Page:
Monday, February 04, 2013
Young Avengers Catch-up: Dark Reign: Young Avengers (2009)
That status quo? Due to his inability to prevent a mass infiltration of earth by shape-shifting aliens, Tony "Iron Man" Stark was demoted from his post-Civil War job as Boss Of All Superheroes, a job that instead went to former supervillain Norman "The Green Goblin" Osborn, a convicted multiple-murderer and crazy person. With a villain now running the show, almost all of the superheroes are defying the government's registration act, and Osborn is promoting villains to serve as heroes. He had his own Avengers, for example, which consisted almost entirely of villains wearing hero costumes.
Cornell wrote a miniseries about Osborn's "dark" X-Men team, and here he checks in with the Young Avengers team, setting up a "dark" version of them comprised of teenagers who have the names and in some cases powers of Masters of Evil, echoing the way then-New Avengers/Dark Avengers writer Brian Michael Bendis created an Avengers team of villains posing as heroes ("Thunderbolting," is the verb, I think) and setting the real Young Avengers against them, ideologically (to start) as well as physically.
She's also probably the most interesting of the new (I think they're new; they're all new to me) characters, and a way for Cornell to rather easily insert meta-narrative into an otherwise schedule hole-filling fight comic and make it about something.
I think he succeeds rather well. He gives each of the new characters a story arc of differing levels of creativity and relevance, each has a personality and each wrestles with moral alignment questions in different ways and comes to different conclusions (If "wrestle" isn't too strong a word, as Big Zero is a racist at beginning and end, and she programs her boyfriend android to be more and more racist and all-around bad).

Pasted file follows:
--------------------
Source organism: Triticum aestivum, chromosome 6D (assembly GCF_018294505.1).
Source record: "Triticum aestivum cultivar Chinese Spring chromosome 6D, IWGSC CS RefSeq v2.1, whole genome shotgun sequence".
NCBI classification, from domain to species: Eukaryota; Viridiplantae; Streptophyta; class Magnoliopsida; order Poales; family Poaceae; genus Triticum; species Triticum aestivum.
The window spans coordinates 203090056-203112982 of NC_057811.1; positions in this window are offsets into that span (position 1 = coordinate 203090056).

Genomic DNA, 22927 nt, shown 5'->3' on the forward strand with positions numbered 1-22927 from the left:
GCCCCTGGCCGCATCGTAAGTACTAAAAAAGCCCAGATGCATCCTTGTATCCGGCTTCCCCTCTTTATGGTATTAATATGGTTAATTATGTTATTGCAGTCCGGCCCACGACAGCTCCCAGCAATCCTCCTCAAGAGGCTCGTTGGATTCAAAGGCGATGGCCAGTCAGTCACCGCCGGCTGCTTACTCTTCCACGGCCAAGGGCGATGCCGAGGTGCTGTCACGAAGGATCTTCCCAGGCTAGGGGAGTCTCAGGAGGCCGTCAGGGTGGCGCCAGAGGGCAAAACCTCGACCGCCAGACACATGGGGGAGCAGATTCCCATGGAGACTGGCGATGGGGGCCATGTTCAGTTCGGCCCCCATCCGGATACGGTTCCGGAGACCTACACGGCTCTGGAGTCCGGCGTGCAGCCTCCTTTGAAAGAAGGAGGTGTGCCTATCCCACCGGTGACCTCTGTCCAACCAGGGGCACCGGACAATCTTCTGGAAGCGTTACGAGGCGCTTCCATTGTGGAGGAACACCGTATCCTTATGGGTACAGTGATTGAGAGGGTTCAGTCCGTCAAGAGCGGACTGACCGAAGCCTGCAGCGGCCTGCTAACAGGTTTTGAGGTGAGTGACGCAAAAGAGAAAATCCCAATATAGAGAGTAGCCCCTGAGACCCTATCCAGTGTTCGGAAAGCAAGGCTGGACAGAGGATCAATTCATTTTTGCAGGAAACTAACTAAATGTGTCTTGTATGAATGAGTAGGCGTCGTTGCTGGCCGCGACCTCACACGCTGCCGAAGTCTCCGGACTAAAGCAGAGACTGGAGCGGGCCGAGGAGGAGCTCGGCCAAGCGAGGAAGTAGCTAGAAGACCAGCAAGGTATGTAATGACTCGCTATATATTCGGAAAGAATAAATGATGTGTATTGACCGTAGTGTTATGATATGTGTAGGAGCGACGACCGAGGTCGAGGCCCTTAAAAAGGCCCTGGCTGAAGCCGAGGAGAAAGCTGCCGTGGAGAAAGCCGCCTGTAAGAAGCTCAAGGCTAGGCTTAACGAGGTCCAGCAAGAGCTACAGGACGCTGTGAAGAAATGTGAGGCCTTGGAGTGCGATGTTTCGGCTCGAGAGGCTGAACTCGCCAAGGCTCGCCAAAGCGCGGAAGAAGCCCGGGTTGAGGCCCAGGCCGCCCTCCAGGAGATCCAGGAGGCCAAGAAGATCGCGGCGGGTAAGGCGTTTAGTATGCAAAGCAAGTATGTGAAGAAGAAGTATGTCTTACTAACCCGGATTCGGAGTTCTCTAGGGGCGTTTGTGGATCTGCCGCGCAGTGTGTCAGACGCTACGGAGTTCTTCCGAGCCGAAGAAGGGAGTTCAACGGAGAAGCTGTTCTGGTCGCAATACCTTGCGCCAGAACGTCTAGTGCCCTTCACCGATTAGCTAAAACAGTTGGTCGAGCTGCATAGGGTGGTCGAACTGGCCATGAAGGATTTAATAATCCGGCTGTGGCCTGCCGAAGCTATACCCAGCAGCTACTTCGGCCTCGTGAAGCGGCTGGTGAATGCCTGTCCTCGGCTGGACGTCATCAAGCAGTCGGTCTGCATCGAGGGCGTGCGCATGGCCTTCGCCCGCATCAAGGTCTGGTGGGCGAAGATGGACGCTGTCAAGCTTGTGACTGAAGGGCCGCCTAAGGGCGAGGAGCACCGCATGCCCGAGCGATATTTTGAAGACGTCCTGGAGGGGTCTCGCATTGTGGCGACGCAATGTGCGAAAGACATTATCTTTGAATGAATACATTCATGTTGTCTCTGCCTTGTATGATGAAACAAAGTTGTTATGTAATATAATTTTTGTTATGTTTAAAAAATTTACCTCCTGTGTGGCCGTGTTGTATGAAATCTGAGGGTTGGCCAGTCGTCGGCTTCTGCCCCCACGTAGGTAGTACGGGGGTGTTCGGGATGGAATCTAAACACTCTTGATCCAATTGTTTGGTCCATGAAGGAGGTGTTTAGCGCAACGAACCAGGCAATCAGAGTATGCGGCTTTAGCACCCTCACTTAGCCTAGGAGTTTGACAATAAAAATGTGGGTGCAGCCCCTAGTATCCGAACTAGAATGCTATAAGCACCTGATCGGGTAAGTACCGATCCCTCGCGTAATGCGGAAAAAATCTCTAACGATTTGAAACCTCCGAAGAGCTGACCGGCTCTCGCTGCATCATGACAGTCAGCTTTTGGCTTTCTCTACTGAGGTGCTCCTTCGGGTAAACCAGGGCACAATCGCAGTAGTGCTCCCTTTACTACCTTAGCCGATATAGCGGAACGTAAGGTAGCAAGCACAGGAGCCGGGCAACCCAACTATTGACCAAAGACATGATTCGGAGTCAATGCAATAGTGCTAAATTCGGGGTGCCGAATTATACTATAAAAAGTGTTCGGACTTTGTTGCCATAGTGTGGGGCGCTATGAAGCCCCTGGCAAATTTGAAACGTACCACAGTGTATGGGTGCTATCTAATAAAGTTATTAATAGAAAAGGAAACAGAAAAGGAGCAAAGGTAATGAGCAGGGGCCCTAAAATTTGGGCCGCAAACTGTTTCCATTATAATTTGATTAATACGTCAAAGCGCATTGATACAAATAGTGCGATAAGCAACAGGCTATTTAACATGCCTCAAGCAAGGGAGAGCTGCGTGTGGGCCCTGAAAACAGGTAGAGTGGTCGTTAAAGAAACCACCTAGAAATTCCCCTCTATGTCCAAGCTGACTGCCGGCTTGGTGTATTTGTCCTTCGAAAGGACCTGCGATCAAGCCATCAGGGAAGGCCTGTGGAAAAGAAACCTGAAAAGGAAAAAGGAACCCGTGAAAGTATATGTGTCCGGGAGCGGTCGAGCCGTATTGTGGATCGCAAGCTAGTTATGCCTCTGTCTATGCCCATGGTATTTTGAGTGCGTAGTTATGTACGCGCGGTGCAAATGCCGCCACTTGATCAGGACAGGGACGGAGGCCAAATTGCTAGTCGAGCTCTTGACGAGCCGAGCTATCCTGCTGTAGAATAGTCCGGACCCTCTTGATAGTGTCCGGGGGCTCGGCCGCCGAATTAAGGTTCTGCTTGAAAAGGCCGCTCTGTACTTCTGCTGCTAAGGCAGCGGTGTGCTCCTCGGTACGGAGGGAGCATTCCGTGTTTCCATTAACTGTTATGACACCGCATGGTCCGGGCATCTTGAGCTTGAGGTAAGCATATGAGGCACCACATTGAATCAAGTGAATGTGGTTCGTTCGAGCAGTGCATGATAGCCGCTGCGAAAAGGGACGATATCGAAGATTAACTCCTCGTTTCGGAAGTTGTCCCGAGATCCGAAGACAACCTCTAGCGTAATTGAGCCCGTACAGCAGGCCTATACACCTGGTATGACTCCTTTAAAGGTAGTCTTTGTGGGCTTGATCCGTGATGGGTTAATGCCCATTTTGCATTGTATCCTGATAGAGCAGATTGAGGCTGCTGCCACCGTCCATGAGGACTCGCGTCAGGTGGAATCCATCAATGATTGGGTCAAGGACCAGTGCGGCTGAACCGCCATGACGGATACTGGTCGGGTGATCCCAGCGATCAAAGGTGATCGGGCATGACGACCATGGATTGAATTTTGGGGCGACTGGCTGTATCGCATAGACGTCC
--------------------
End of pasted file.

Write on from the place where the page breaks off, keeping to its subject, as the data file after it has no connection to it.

As for the original Young Avengers, they find themselves in the exact same position the actual Avengers were when the Young Avengers first debuted (in Young Avengers). They see a group of strange kids using their name, and they must decide whether they're okay with that and what to do—what they can do if they're not. So they fight. Then talk. Then team-up to see what these new guys are made of. Then decide who if any of them they want to cherry-pick for their own team, where they can train them. And, of course, they fight some more.
Oh, and then the Dark (grown-up) Avengers show up, so they can fight everyone too.
Overall, it's another impressive performance from Cornell, turning out a remarkably enjoyable story with strong, new characters that fulfills all of its obligations (lost of superheroes, lots of fights, "Dark Reign" content) while still managing to make a coherent, somewhat independent whole.
Brooks' work is fairly strong, too. I don't care for many—any, actually—of the new characters' looks (with the possible exception of Big Zero's haircut, and Coat's coat), but Brooks sells them admirably, and renders all of the Marvel characters perfectly well while managing to tell the story with the art. (The only parts I didn't care for? A dropped-in photo background of a street scene for the big splash page introducing the new Young Avengers, and a weird page in the third issue that's divided into five tall, skinny vertical panels in which Executioner and Hawkeye are weirdly positioned and angled for all five, barely-changing panels).
The climactic battle is a lot of fun, as Osborn (as Iron Patriot) brings Daken-as-Wolverine and Bullseye-as-Hawkeye to fight the Young Avengers alongside the Young Dark Avengers, and, surprisingly, the Young Avengers whip their asses, even ejecting The Sentry from the fight. That aspect of the battle could have used a little better resolution, given that Osborn and two of his more phsycho-killer-y teammates are allowed to leave when they're at the Young Avengers' mercy, but the entire fifth issue is a nice escalation of stakes, with everyone screaming at one another about what it means to be an Avenger, and Cornell even manages to tuck the new characters away for possible future use ("Some of them will do the right thing," Patriot says, "Either that, or we'll end up fighting them.")
There's also a pretty nice moment where Patriot gets to tell off Osborn—